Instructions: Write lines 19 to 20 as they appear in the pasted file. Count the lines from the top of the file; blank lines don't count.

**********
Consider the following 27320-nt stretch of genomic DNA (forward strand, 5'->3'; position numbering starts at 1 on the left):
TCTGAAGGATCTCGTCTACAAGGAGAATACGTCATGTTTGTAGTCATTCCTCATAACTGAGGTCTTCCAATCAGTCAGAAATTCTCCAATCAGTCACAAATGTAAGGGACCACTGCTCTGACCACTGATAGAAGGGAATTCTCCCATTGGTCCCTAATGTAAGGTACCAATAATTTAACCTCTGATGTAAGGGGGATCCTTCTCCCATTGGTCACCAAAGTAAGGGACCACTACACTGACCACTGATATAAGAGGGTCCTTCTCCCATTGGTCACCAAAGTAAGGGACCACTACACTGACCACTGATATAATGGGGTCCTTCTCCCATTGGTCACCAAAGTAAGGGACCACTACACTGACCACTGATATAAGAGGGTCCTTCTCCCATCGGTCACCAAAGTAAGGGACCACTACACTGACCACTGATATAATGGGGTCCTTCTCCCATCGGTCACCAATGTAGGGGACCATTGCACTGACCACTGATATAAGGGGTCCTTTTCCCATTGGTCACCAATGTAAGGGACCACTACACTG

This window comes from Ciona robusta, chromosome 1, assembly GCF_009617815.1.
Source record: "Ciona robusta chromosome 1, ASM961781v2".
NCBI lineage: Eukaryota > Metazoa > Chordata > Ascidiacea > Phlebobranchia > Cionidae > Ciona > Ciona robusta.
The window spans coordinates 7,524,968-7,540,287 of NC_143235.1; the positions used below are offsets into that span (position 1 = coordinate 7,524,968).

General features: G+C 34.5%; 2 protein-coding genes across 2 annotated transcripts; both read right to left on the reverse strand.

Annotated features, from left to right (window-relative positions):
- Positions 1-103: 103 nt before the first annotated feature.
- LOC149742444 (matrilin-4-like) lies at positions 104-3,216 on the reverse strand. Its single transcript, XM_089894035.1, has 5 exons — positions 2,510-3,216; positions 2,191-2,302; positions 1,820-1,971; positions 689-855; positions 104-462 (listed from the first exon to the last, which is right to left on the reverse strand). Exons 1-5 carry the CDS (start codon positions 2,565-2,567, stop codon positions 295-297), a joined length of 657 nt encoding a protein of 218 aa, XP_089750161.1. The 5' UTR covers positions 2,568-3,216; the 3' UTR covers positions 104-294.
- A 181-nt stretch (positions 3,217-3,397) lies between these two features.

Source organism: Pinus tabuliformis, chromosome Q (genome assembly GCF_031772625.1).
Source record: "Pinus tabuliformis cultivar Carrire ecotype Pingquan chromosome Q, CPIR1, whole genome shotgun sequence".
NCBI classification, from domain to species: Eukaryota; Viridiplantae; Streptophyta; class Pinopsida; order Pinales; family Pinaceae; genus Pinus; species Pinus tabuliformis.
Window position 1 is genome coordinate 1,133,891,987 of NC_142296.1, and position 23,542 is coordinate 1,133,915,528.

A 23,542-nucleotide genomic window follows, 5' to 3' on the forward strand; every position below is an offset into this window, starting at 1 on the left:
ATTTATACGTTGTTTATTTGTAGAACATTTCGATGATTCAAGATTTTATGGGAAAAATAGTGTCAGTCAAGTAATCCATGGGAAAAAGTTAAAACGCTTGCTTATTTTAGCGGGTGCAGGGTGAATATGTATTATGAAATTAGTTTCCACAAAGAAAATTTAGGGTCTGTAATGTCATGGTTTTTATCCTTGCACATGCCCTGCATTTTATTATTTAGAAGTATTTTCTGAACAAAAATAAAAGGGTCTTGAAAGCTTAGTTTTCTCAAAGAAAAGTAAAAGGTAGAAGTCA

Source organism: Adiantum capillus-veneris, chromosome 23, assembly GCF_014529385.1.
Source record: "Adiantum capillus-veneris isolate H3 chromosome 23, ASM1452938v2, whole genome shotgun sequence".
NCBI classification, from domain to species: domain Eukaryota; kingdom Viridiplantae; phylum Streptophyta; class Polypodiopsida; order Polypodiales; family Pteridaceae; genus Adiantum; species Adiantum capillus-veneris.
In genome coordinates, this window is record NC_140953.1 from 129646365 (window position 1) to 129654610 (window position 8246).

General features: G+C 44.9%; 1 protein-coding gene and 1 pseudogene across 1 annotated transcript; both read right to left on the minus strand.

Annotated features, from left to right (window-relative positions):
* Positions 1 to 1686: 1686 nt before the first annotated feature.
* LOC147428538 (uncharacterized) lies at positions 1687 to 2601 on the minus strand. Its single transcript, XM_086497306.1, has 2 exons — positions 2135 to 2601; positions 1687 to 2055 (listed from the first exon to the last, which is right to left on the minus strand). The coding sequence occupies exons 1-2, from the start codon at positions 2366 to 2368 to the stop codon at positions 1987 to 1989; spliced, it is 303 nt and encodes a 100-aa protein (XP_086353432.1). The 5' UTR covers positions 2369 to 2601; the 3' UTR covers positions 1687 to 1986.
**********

Source record: "Adiantum capillus-veneris isolate H3 chromosome 23, ASM1452938v2, whole genome shotgun sequence".
NCBI classification, from domain to species: domain Eukaryota; kingdom Viridiplantae; phylum Streptophyta; class Polypodiopsida; order Polypodiales; family Pteridaceae; genus Adiantum; species Adiantum capillus-veneris.